Benicio Del Toro is Hollywood's hot new star - some say the next Brando, or at the very least the next Nicolas Cage. The 34-year-old actor has been receiving rave reviews and awards galore for his role as a Mexican narcotics policeman in Steven Soderbergh's Oscar-winning 'Traffic (2000)' and the quirky, brooding actor is about to make the leap from supporting actor to leading man in 'Basic (2001)', a military drama he is recently completed filming in Canada. In addition, Del Toro has also wrapped work on HUNTED, THE (2001), directed by William Friedkin, in which he plays a serial killer pursued by Tommy Lee Jones.
Winning the Oscar for Best Supporting Actor has established Del Toro as a rising star in Hollywood and as a Latino sex symbol whose heavy-lidded eyes and pensive expression has won him legions of female fans. Moreover, his edgy performances in films like Basquiat (1996), Usual Suspects, The (1995), and Fear and Loathing in Las Vegas (1998) have made him a cult favorite amongst industry insiders. It was only a matter of time, therefore, before a film like Traffic (2000) succeeded in getting him into the acting big leagues and provided him with recognition amongst mainstream audiences.
"My goal as an actor has always been to reach a level where I can find a lot of interesting work, and I think I'm at that point now," says Del Toro. "The Oscar has given me a lot of recognition, but I think Traffic (2000) alone would have done a lot for me. It's the kind of role you die for because a lot of people are going to focus on your work. It gives you a very high profile. "
Interestingly, Del Toro was primed for the spotlight several years earlier after Usual Suspects, The (1995) earned him and Kevin Spacey a wave of critical support. We all know how Spacey went on to greater glory, but Del Toro's career lagged as subsequent roles in films like Basquiat (1996) and Fear and Loathing in Las Vegas (1998) went largely unheralded.
In the latter film, which co-starred Johnny Depp and was entered in the competition at the Cannes Film Festival, Del Toro gained nearly 50 pounds for the role.
"My career definitely went into a hole after Fear and Loathing in Las Vegas (1998)," explains Del Toro. "The worst thing about that was that a lot of people assumed that that was the way I normally spoke, especially if they remembered me from Usual Suspects, The (1995). Hunter S. Thompson told me that my career would be over after I did the film and he was right - I was unemployable for about a year. "
"But all I tried to do with the character in Fear and Loathing in Las Vegas (1998) is be faithful to the book, in playing this completely wacked out, crazed man. There was no other way I could play the guy. What went wrong is that I guess I was too convincing, and that everybody believed that I was on drugs myself. It was insane. Plus it took me three months to lose all that weight. That was the worst part, let me tell you - I'll never put myself through that again. "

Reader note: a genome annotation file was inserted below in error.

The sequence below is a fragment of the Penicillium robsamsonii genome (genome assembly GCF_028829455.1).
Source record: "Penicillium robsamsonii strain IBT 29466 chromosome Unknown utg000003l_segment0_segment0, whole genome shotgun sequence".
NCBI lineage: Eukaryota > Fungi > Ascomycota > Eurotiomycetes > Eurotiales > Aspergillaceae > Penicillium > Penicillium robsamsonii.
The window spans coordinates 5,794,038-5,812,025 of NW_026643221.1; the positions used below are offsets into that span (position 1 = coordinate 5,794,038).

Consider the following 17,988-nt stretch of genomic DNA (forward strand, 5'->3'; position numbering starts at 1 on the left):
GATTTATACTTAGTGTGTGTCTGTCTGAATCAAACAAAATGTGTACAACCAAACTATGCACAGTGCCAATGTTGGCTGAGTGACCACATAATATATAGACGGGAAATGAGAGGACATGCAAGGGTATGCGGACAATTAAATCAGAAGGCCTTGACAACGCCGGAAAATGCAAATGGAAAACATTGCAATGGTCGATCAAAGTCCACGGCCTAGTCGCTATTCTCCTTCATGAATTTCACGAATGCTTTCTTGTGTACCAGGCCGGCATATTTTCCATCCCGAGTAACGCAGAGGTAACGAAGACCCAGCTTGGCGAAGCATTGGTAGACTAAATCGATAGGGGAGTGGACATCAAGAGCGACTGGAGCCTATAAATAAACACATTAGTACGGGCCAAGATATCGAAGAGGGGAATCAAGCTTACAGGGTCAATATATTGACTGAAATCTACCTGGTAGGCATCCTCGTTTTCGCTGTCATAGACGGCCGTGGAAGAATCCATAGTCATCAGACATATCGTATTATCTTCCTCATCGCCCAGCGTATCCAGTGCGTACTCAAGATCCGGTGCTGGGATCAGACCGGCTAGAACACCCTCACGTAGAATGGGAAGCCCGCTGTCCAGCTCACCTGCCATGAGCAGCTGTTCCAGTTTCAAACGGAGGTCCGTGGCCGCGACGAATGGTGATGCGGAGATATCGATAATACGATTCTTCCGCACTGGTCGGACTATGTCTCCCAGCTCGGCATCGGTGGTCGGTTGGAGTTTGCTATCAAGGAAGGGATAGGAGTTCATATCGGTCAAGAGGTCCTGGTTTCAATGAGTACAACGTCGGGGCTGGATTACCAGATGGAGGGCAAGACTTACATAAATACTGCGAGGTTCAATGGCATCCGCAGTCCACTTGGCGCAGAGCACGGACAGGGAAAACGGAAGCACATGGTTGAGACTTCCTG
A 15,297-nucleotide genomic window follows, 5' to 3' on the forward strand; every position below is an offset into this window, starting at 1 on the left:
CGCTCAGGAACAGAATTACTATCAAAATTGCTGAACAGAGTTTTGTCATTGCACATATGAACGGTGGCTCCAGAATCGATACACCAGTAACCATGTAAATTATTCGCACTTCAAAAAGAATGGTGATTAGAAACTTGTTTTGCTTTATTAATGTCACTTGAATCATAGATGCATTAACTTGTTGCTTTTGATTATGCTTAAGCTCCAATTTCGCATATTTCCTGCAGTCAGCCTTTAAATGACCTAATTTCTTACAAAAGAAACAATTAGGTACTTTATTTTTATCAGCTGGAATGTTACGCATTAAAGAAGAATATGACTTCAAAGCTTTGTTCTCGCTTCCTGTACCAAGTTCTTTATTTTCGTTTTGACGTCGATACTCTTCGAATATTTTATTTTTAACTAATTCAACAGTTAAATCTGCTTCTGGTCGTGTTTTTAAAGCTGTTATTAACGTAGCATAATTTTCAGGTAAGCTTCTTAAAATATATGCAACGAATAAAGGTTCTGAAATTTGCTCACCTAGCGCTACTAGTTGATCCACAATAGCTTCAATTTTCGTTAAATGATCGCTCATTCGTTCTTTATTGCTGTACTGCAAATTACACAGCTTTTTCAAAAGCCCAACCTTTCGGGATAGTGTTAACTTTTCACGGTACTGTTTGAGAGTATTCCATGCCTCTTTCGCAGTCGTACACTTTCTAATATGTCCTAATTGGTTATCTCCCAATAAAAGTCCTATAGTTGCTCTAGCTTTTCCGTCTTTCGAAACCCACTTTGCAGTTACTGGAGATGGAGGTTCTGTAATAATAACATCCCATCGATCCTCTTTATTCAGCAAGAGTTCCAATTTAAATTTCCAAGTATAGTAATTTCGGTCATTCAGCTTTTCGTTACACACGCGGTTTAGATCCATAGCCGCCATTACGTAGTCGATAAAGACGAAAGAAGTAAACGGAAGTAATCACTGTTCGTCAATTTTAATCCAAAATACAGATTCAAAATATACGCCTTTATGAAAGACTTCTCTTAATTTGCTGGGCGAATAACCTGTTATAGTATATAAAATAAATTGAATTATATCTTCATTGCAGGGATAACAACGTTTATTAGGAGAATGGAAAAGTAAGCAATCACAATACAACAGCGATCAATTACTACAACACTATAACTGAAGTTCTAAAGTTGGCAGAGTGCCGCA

Sitting down with Benicio Del Toro at L. A. 's Caffé Roma, it's surprising to note how tall the 6'3' actor is up close. He seems to be permanently slouching in many of his roles, and a lot of that is tied up with his natural shyness, a quality that was exacerbated when his father sent him away from Puerto Rico to study at an elite boarding school in Pennsylvania that played home to wealthy WASP children. Though he had cousins in the area, Benicio was "more or less on my own".
When Del Toro began his American school journey, his English was marginal at best, and so he used his athletic ability and a passion for music to gain acceptance.
"Acting was something I needed as a way of allowing me to express myself and not feel inhibited, closed off," explains Del Toro. "When I first start going to that school, it was hard for me to communicate because I was still working hard on my English. Sports, and mainly basketball, was my only outlet, my only means of expressing my passion. That and music."
"But I never saw going to that school as a bad thing. I grew up rapidly. Fending for myself was the only way to survive. I had no one else to hang on to for support. It was the first time that I looked at my inner self instead of looking outside. In boarding school I discovered things such as painting - something that I still a feel passionate about. I was lucky that I went to such a good school. You learn a lot more at places like that and that kind of education gives you a lot of advantages in life. "